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Today's News

  • A mother’s heart breaks

    One of La’Tisha Pearson’s last memories of her son Allen Cooper is from the night before his murder.
    The scary movie “Get Out” was playing in the living room at their home on Witherspoon Street east of downtown Lancaster. Pearson is no fan of scary things.
    Allen, a frequent prankster, saw his mom coming down the hall, and he hid just around the corner. As she passed, he jumped out to startle her.
    “You’re going to give me a heart attack,” Pearson told him, laughing.

  • Blue Ridge Outlaw Late Models return Saturday at LSS

    The Blue Ridge Outlaw Late Models return to Lancaster Super Speedway on Saturday night.

    On April 1, the Blue Ridge Outlaw Late Models made their LSS debut.

    On that night Ben Watkins dominated the race.

    Watkins will not be here on Saturday night as he will be racing with the World of Outlaws Super Late Model Series.

    So this Saturday, LSS will have a new winner in the Blue Ridge Outlaw Late Models Series.

  • Column: S.C. Research Authority pays PR firm $855K

    The South Carolina Research Authority, chartered by the state in 1983 to “foster and enrich South Carolina’s innovation economy,” has paid political consultant Bob McAlister at least $855,500 since 2011.
    The payments are all to McAlister’s firm, McAlister Communications, most in consistent monthly amounts invoiced for “public relations services.” Jessica Cokins, SCRA’s director of marketing and communications, said McAlister was paid as a communications consultant.

  • Column: 5th District candidates, what will you do about Alzheimer’s disease?

    There are a lot of controversial issues at stake in the upcoming special election for South Carolina’s 5th Congressional District. But I’d like to ask all of the candidates to address an issue that is truly purple.
    Alzheimer’s is the sixth-leading cause of death in the United States, and the only one among the top 10 killers that cannot be prevented, stopped or even slowed. It’s also the most expensive illness in the nation, with costs that exceed those for heart disease and cancer.

  • Thief cracks Coke delivery truck’s safe

    A thief broke into a Coca-Cola delivery truck in broad daylight last week and stole cash from a safe, a Lancaster County Sheriff’s Office incident report said.
    According to the report, the driver told deputies he pulled into the parking lot of Pro Clean Dry Cleaners at 1772 Airport Road about 3 p.m. April 25 and, as usual, went inside to take the order before pulling the items from the trailer for stocking.
    The driver returned to the truck less than 15 minutes later, the incident report said, where he found the passenger side cab window broken out.

  • Southside teacher on paid leave after briefly dragging 2-year-old

    A teacher at Southside Early Childhood Center has been placed on paid administrative leave after video evidence showed her dragging a 2-year-old across a classroom.
    The tape showed Tiara Wade, 31, dragging the toddler by the arms “a short distance” two times on Monday afternoon, according to a Lancaster Police Department report.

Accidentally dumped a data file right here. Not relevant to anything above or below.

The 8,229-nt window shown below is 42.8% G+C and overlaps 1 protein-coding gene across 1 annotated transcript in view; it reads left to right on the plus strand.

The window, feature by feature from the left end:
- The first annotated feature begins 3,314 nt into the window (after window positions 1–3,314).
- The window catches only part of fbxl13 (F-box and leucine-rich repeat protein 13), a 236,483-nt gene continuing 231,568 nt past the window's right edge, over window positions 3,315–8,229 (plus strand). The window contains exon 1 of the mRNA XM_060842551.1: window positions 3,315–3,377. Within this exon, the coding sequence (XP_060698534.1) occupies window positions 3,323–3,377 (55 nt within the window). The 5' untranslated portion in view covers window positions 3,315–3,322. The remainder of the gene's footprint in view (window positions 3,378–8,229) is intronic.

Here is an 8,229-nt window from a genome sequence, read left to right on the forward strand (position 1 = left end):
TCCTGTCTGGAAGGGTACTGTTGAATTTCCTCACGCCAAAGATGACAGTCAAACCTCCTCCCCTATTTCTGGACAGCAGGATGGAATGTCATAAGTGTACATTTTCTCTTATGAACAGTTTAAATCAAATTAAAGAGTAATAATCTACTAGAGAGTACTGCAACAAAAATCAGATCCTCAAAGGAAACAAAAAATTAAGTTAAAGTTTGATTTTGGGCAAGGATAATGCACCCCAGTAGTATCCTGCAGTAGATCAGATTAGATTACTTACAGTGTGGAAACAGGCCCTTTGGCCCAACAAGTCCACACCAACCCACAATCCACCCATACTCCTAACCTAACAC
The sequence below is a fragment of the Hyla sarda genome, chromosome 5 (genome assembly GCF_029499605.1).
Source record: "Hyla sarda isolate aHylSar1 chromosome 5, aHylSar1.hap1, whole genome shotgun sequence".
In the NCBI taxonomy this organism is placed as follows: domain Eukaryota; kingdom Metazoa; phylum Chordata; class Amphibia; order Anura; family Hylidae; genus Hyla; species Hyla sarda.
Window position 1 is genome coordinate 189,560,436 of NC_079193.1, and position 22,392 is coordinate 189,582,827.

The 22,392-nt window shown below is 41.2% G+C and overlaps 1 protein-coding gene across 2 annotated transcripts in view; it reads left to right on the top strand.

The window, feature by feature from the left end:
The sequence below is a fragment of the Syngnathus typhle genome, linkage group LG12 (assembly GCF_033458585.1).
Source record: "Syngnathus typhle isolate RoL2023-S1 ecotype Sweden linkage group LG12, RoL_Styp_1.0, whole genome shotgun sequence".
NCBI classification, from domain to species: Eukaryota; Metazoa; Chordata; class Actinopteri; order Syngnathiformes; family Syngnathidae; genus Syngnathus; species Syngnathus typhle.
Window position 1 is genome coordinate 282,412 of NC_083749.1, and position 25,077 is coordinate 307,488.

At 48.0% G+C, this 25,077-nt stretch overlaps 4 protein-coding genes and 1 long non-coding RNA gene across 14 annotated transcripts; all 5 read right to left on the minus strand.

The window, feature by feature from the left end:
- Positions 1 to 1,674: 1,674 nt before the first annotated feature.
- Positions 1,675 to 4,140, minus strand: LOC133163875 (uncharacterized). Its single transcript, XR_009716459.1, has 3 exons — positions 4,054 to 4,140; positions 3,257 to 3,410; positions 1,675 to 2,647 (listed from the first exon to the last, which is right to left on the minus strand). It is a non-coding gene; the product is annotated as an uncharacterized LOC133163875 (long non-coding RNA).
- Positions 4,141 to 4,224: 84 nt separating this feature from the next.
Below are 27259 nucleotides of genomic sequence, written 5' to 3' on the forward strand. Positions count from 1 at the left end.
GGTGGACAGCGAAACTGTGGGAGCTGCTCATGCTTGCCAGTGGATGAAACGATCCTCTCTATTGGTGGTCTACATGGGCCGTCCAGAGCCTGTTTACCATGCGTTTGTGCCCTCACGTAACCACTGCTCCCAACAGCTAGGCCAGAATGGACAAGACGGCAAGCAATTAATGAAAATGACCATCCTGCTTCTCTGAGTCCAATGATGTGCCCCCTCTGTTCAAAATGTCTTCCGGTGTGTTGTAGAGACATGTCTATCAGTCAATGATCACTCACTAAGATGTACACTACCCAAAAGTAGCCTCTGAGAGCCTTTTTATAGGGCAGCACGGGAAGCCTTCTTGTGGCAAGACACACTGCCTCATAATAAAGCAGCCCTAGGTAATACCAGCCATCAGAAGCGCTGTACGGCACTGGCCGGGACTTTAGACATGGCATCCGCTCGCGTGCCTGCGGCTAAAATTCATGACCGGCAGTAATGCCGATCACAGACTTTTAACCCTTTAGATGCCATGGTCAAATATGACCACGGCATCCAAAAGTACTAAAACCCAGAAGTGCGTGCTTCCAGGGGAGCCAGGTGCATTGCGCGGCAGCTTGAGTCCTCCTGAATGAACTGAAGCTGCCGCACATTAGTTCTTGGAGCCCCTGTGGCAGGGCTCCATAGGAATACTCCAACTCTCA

Bryan Vaughn, Lancaster County School District safety and transportation director, said school personnel became aware of the incident later while reviewing video from the classroom.

  • GOP candidates’ signs removed on primary day

    INDIAN LAND – Evidently, someone in the Panhandle detests Republican candidates’ lawn signs.
    Between 11 p.m. Monday and 7 a.m. Tuesday when the polls opened for the in the 5th District congressional primaries, 80-plus lawn signs outside seven  polling places – Black Horse Run, Harrisburg, Osceola, Pleasant Valley, Possum Hollow and River Road, as well as a few at Kershaw South –  had been moved. Six of the precincts are in Indian Land.

  • Grieving parents come together to heal

    On the first Tuesday of every month, grieving parents gather to talk, listen and heal from the loss of their children.
    Janice Steele unexpectedly lost her 43-year-old daughter, Terri Ledbetter, two years ago this month. The loss devastated Steele, who wrestled daily with paralyzing pain.
    “Right before last Christmas, it just hit me that there were other people going through pain just like me, and I thought: ‘We can help each other,’” Steele said.
    In the meetings, parents talk freely about their children who have died.

  • Give Local pulls in $155K for 42 area nonprofits

    Give Local Lancaster raised $154,915 for 42 local nonprofits in its second-annual 24-hour online fundraiser, topping last year’s total by 64 percent.
    “That’s just under a quarter of a million dollars in the span of 12 or 13 months,” said an excited Robert Folks, board chair of the J. Marion Sims Foundation, which hosted the event.
    “This huge sum is injected into the nonprofit area from this event alone,” Folks said. “That to me sends a message that we can do many things in our community that we set our minds to.”

  • 2 charged in drone drops over prison

    Deputies arrested two Myrtle Beach men about 3 a.m. Wednesday and charged them with trying to use drones to drop contraband over a perimeter fence at Kershaw Correctional Institution.
    Charles Everett Adams and Justin Mervin Canady were arrested after a brief car chase that ended near the intersection of S.C. 601 and Haile Gold Mine Road.
    Both men were charged by the S.C. Department of Corrections with attempting to provide contraband materials to inmates and trespassing on state correctional properties.